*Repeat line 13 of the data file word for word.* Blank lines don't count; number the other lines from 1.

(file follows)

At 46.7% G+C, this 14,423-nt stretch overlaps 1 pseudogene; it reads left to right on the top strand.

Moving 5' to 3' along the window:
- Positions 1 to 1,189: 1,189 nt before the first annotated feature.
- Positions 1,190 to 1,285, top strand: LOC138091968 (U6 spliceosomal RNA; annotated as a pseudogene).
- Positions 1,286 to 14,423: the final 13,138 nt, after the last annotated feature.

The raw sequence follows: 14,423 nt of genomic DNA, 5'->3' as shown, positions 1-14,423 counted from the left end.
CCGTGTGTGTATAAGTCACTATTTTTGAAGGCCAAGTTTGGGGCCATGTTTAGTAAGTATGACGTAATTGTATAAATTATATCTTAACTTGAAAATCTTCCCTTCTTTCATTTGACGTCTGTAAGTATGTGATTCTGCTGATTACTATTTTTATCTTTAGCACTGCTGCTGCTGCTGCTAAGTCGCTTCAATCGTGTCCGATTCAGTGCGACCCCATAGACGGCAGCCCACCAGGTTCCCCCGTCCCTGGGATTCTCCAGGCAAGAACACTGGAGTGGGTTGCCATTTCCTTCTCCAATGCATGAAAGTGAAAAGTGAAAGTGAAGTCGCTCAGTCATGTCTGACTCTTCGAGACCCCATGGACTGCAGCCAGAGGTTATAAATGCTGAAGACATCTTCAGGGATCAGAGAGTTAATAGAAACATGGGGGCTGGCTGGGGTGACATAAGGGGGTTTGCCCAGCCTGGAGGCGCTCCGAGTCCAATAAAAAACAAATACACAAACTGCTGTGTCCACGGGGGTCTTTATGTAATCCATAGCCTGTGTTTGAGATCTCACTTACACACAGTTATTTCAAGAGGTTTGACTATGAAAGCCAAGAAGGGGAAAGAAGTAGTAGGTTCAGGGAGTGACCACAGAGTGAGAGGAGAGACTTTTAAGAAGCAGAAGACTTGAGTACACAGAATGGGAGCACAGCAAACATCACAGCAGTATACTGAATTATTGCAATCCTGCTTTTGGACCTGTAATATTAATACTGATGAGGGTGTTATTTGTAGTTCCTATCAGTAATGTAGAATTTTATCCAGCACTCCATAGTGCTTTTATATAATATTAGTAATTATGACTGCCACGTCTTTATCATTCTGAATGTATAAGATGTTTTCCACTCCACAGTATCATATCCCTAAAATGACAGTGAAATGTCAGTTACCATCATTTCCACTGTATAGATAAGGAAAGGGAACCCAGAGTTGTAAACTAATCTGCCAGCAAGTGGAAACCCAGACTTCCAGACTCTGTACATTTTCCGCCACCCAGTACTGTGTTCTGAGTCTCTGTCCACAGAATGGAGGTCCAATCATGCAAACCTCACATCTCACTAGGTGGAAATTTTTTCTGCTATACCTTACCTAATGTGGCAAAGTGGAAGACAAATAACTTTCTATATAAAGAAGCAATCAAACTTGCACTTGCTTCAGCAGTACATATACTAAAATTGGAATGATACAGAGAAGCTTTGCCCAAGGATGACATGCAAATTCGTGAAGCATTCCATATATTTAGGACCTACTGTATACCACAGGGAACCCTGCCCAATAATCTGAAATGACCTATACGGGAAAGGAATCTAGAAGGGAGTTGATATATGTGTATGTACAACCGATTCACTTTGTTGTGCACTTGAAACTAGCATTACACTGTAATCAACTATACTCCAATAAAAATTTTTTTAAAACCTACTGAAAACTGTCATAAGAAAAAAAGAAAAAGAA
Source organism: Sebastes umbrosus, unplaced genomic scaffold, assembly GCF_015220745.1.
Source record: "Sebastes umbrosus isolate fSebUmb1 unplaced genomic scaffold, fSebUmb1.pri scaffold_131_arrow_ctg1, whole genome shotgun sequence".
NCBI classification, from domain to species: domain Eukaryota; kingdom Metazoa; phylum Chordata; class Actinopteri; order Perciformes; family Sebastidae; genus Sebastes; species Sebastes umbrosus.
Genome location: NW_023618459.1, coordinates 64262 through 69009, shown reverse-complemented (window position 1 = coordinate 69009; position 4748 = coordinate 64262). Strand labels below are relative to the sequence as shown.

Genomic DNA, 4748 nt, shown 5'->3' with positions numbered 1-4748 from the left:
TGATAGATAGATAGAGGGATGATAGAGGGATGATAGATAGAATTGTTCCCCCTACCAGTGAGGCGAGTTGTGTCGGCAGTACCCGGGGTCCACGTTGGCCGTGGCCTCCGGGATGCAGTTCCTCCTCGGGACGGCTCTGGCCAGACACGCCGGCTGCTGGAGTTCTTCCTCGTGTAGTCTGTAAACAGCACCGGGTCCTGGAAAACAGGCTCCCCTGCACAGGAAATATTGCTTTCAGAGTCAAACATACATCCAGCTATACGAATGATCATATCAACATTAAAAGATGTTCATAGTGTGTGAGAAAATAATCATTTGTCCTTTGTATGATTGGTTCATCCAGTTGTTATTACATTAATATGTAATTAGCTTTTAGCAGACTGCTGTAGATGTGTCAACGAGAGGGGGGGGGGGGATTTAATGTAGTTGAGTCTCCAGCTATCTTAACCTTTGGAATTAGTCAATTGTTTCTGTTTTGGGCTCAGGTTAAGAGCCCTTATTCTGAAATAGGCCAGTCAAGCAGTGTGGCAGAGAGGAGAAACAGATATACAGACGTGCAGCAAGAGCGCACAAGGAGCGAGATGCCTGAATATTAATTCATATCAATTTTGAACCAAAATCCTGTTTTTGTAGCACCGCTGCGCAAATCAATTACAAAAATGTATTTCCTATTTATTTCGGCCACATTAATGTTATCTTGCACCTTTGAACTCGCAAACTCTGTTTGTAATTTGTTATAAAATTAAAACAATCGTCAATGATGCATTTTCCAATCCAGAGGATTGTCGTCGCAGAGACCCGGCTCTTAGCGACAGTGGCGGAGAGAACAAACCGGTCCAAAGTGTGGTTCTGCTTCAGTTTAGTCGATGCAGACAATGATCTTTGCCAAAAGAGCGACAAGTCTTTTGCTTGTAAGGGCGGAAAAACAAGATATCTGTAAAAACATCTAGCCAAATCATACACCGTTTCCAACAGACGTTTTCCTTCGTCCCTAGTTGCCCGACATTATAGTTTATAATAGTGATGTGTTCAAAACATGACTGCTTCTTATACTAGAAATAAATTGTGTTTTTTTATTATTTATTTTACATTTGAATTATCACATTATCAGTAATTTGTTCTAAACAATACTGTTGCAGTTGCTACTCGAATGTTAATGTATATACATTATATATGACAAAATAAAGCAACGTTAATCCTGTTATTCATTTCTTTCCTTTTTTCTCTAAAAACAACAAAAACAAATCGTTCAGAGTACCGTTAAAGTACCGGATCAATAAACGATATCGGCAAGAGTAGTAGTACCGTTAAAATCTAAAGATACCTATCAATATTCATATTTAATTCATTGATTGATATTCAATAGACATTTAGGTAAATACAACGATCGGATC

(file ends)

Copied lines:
TGATAGATAGATAGAGGGATGATAGAGGGATGATAGATAGAATTGTTCCCCCTACCAGTGAGGCGAGTTGTGTCGGCAGTACCCGGGGTCCACGTTGGCCGTGGCCTCCGGGATGCAGTTCCTCCTCGGGACGGCTCTGGCCAGACACGCCGGCTGCTGGAGTTCTTCCTCGTGTAGTCTGTAAACAGCACCGGGTCCTGGAAAACAGGCTCCCCTGCACAGGAAATATTGCTTTCAGAGTCAAACATACATCCAGCTATACGAATGATCATATCAACATTAAAAGATGTTCATAGTGTGTGAGAAAATAATCATTTGTCCTTTGTATGATTGGTTCATCCAGTTGTTATTACATTAATATGTAATTAGCTTTTAGCAGACTGCTGTAGATGTGTCAACGAGAGGGGGGGGGGGGATTTAATGTAGTTGAGTCTCCAGCTATCTTAACCTTTGGAATTAGTCAATTGTTTCTGTTTTGGGCTCAGGTTAAGAGCCCTTATTCTGAAATAGGCCAGTCAAGCAGTGTGGCAGAGAGGAGAAACAGATATACAGACGTGCAGCAAGAGCGCACAAGGAGCGAGATGCCTGAATATTAATTCATATCAATTTTGAACCAAAATCCTGTTTTTGTAGCACCGCTGCGCAAATCAATTACAAAAATGTATTTCCTATTTATTTCGGCCACATTAATGTTATCTTGCACCTTTGAACTCGCAAACTCTGTTTGTAATTTGTTATAAAATTAAAACAATCGTCAATGATGCATTTTCCAATCCAGAGGATTGTCGTCGCAGAGACCCGGCTCTTAGCGACAGTGGCGGAGAGAACAAACCGGTCCAAAGTGTGGTTCTGCTTCAGTTTAGTCGATGCAGACAATGATCTTTGCCAAAAGAGCGACAAGTCTTTTGCTTGTAAGGGCGGAAAAACAAGATATCTGTAAAAACATCTAGCCAAATCATACACCGTTTCCAACAGACGTTTTCCTTCGTCCCTAGTTGCCCGACATTATAGTTTATAATAGTGATGTGTTCAAAACATGACTGCTTCTTATACTAGAAATAAATTGTGTTTTTTTATTATTTATTTTACATTTGAATTATCACATTATCAGTAATTTGTTCTAAACAATACTGTTGCAGTTGCTACTCGAATGTTAATGTATATACATTATATATGACAAAATAAAGCAACGTTAATCCTGTTATTCATTTCTTTCCTTTTTTCTCTAAAAACAACAAAAACAAATCGTTCAGAGTACCGTTAAAGTACCGGATCAATAAACGATATCGGCAAGAGTAGTAGTACCGTTAAAATCTAAAGATACCTATCAATATTCATATTTAATTCATTGATTGATATTCAATAGACATTTAGGTAAATACAACGATCGGATC